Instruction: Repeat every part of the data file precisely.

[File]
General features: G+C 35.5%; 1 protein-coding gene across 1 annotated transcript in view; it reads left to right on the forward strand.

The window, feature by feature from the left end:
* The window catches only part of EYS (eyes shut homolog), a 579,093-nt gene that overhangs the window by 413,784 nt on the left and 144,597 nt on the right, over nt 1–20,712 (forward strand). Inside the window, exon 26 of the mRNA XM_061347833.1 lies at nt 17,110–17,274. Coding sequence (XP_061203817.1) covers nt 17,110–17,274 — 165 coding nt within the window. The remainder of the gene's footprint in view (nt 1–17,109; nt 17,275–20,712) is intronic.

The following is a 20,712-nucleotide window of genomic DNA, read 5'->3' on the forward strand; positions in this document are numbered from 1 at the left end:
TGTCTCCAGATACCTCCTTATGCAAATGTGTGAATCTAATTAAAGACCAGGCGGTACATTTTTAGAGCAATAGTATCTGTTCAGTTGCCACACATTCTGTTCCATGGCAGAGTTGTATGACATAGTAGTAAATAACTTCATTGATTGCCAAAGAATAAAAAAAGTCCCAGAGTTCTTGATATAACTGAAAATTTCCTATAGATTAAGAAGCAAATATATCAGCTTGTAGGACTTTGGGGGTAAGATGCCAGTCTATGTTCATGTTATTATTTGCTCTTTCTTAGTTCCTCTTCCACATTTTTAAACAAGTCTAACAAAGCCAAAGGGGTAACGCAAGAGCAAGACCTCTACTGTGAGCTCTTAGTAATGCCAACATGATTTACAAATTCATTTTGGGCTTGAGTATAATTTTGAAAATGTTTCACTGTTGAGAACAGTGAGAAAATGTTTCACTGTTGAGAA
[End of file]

General features: G+C 35.5%; 1 protein-coding gene across 1 annotated transcript in view; it reads left to right on the forward strand.

The window, feature by feature from the left end:
* The window catches only part of EYS (eyes shut homolog), a 579,093-nt gene that overhangs the window by 413,784 nt on the left and 144,597 nt on the right, over nt 1–20,712 (forward strand). Inside the window, exon 26 of the mRNA XM_061347833.1 lies at nt 17,110–17,274. Coding sequence (XP_061203817.1) covers nt 17,110–17,274 — 165 coding nt within the window. The remainder of the gene's footprint in view (nt 1–17,109; nt 17,275–20,712) is intronic.

The following is a 20,712-nucleotide window of genomic DNA, read 5'->3' on the forward strand; positions in this document are numbered from 1 at the left end:
TGTCTCCAGATACCTCCTTATGCAAATGTGTGAATCTAATTAAAGACCAGGCGGTACATTTTTAGAGCAATAGTATCTGTTCAGTTGCCACACATTCTGTTCCATGGCAGAGTTGTATGACATAGTAGTAAATAACTTCATTGATTGCCAAAGAATAAAAAAAGTCCCAGAGTTCTTGATATAACTGAAAATTTCCTATAGATTAAGAAGCAAATATATCAGCTTGTAGGACTTTGGGGGTAAGATGCCAGTCTATGTTCATGTTATTATTTGCTCTTTCTTAGTTCCTCTTCCACATTTTTAAACAAGTCTAACAAAGCCAAAGGGGTAACGCAAGAGCAAGACCTCTACTGTGAGCTCTTAGTAATGCCAACATGATTTACAAATTCATTTTGGGCTTGAGTATAATTTTGAAAATGTTTCACTGTTGAGAACAGTGAGAAAATGTTTCACTGTTGAGAA